At the start of the commercial, Karen is engaging with social media and feeling bad while doing so. She probably does this often. Performing an action repetitively, even if it doesn’t lead to reward or pleasure, is the definition of compulsive behavior. We all know that compulsive liking on Facebook is common. The Rexulti® marketing team presumably wrote the script this way because it’s so relatable.
The commercial ends the way it started: with Karen liking photos on Facebook while her ego narrates. According to this inner voice, she no longer feels sad while doing this. What’s noteworthy to me, and captures something about the “crazy times” we’re living through, is that her behavior has not changed. She appears oblivious to the very real possibility that her behavioral choices contribute to her psychological distress.
At this point, I’m reminded of the common refrain, “Insanity is doing the same thing over and over and expecting different results.” Karen’s dual-drug combination has allowed her to continue engaging in the same behaviors over and over while blunting the emotional distress formerly associated with it. She may not have full-blown psychosis, but she is disconnected from reality in this way.
As it turns out, another side effect of Rexulti® is compulsive behavior. Is it possible that her prescription drugs are not only masking her depressed mood, but simultaneously reinforcing the compulsive behavior she was engaging in all along? Who knows. These ads are so self-evidently wacky that there’s little value in deconstructing them further.
At this point, Karen has been on her antipsychotic for months and SSRIs for over a year. Let’s just wish her well and hope there are no long-term ill effects.
Chronic Use of Antipsychotics & SSRIs
Karen is a white, middle-aged woman. In the US, this demographic has the highest rate of long-term antidepressant use by far. As of 2014, around nine million woman aged 45+ had been using antidepressants for at least five years:
In terms of long-term side effects, let’s start with her adjunctive drugs, then move on to SSRIs.
We’re already familiar with two long-term side effects of Rexulti®: weight gain and uncontrollable movements. Remember, these abnormal movements can become permanent. This was the reason Karen started using Ingrezza®, which apparently reaches maximal effectiveness at 32 weeks, requiring at least 6-8 weeks for “significant effects” to be seen.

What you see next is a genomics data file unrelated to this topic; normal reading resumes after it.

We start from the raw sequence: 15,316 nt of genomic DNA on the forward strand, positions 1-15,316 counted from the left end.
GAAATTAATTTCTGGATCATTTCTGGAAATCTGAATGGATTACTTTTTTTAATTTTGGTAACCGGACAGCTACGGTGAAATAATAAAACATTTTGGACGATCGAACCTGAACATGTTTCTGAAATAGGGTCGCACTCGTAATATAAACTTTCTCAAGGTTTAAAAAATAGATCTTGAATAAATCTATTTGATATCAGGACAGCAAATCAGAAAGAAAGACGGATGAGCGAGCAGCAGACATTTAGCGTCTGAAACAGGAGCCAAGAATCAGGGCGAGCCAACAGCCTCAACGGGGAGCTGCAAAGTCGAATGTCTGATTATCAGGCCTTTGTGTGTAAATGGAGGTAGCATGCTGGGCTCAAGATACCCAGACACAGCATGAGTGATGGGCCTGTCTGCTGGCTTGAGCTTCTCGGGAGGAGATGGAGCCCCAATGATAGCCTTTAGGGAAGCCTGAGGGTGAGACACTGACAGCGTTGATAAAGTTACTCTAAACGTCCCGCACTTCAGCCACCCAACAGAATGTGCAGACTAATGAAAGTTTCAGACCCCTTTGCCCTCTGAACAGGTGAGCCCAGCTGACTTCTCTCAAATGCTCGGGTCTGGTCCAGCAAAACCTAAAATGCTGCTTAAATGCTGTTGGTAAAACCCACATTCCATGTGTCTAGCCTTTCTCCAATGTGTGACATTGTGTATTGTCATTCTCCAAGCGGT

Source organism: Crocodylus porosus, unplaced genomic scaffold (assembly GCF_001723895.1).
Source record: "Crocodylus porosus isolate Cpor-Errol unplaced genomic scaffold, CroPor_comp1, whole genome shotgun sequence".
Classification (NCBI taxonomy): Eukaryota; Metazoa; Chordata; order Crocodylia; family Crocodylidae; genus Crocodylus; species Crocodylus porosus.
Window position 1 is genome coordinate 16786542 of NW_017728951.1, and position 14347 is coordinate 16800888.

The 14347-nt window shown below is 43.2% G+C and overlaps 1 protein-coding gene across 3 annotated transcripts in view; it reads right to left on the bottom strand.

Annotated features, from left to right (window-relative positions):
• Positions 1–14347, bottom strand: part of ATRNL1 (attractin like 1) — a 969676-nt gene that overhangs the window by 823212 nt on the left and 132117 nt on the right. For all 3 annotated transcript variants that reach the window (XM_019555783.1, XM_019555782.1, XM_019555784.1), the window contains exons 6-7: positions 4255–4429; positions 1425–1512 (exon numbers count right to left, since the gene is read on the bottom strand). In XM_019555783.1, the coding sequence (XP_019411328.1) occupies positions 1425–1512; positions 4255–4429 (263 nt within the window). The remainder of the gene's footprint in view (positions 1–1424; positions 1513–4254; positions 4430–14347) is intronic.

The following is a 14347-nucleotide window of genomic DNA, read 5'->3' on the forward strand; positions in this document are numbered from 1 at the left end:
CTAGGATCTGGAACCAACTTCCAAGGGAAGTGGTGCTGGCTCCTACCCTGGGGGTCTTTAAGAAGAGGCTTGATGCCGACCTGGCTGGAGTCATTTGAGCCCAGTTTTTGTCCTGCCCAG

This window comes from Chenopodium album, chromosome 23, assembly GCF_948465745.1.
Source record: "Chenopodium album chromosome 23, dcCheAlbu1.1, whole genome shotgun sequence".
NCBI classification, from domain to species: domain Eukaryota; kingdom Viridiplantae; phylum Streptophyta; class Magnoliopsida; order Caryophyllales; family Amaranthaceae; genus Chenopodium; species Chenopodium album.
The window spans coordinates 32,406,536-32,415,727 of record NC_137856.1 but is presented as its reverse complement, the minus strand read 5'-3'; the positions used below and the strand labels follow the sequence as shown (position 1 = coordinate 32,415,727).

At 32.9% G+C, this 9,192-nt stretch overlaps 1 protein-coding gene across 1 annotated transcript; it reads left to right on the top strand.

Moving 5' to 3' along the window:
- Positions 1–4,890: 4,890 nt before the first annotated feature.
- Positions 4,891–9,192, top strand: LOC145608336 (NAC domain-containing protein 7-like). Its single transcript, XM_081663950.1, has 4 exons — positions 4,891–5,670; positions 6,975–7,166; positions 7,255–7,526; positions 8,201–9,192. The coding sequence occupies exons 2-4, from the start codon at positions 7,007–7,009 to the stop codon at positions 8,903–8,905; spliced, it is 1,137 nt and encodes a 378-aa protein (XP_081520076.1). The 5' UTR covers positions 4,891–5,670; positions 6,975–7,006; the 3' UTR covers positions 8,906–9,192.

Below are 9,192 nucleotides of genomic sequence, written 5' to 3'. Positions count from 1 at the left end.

What about SSRIs? They have been used widely for decades, with many millions of people taking them for years. It’s worth stating up front that it’s inconceivable that the chronic use of a psychoactive drug like this wouldn’t have a lasting impact on the brain. Let’s consider some possible long-term effects at a high level.
Like many other psychoactive drugs, SSRIs can cause dependency. Dependency is distinct from addiction, involving the development of withdrawal symptoms following discontinuation of a drug after extended use. Addiction, in contrast, is the compulsive consumption of a rewarding drug despite negative consequences. Some drugs can be addictive and cause dependency (e.g. opioids). Others can be addictive without causing dependency (e.g. cocaine), while others can cause dependency without addiction (e.g. caffeine).
While SSRIs can cause dependency, they are not addictive. A good common sense test for a drug’s addictive potential is to ask how many people go out of their way, and spend a significant portion of their income, to obtain it. No one is buying SSRIs on the street, or re-selling their prescription. Still, dependency is a concern. It is more common if someone abruptly stops using or they have been taking it for a very long period of time.
The presence of dependency is itself evidence that the brain has “gotten used to” a drug. In Karen’s case, she has been exposed to elevated serotonin levels for over a year. This has likely stimulated growth of new connections and caused neurons to decrease the number of serotonin receptors they express, in order to compensate for the extra serotonin floating around. If she suddenly stops taking her SSRI, many of these changes will no longer be ideal as her serotonin levels decline. As a result, her brain circuits need to adapt to this change, a process which can manifest in withdrawal symptoms.